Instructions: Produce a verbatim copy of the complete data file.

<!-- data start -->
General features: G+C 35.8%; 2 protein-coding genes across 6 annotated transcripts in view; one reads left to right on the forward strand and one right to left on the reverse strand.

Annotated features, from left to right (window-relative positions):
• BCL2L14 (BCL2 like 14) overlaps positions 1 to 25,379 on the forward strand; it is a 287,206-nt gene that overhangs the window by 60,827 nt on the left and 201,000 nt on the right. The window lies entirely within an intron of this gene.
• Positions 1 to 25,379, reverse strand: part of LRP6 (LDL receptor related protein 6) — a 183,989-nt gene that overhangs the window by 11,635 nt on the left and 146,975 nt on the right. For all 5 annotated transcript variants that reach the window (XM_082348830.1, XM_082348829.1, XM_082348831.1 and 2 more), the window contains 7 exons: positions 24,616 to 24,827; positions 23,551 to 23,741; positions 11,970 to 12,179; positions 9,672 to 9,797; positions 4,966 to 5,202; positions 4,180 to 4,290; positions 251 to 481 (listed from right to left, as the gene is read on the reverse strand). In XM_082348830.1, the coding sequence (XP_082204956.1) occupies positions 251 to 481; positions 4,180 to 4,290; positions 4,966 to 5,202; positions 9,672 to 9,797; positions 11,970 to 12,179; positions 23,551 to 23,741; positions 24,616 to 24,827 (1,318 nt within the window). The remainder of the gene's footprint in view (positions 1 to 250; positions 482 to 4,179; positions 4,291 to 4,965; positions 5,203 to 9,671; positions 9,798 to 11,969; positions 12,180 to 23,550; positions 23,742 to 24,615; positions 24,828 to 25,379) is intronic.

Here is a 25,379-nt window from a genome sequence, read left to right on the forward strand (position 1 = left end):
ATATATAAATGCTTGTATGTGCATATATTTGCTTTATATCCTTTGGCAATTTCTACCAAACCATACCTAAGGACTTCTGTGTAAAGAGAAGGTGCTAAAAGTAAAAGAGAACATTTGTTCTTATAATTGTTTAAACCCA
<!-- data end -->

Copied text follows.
General features: G+C 35.8%; 2 protein-coding genes across 6 annotated transcripts in view; one reads left to right on the forward strand and one right to left on the reverse strand.

Annotated features, from left to right (window-relative positions):
• BCL2L14 (BCL2 like 14) overlaps positions 1 to 25,379 on the forward strand; it is a 287,206-nt gene that overhangs the window by 60,827 nt on the left and 201,000 nt on the right. The window lies entirely within an intron of this gene.
• Positions 1 to 25,379, reverse strand: part of LRP6 (LDL receptor related protein 6) — a 183,989-nt gene that overhangs the window by 11,635 nt on the left and 146,975 nt on the right. For all 5 annotated transcript variants that reach the window (XM_082348830.1, XM_082348829.1, XM_082348831.1 and 2 more), the window contains 7 exons: positions 24,616 to 24,827; positions 23,551 to 23,741; positions 11,970 to 12,179; positions 9,672 to 9,797; positions 4,966 to 5,202; positions 4,180 to 4,290; positions 251 to 481 (listed from right to left, as the gene is read on the reverse strand). In XM_082348830.1, the coding sequence (XP_082204956.1) occupies positions 251 to 481; positions 4,180 to 4,290; positions 4,966 to 5,202; positions 9,672 to 9,797; positions 11,970 to 12,179; positions 23,551 to 23,741; positions 24,616 to 24,827 (1,318 nt within the window). The remainder of the gene's footprint in view (positions 1 to 250; positions 482 to 4,179; positions 4,291 to 4,965; positions 5,203 to 9,671; positions 9,798 to 11,969; positions 12,180 to 23,550; positions 23,742 to 24,615; positions 24,828 to 25,379) is intronic.

Here is a 25,379-nt window from a genome sequence, read left to right on the forward strand (position 1 = left end):
ATATATAAATGCTTGTATGTGCATATATTTGCTTTATATCCTTTGGCAATTTCTACCAAACCATACCTAAGGACTTCTGTGTAAAGAGAAGGTGCTAAAAGTAAAAGAGAACATTTGTTCTTATAATTGTTTAAACCCA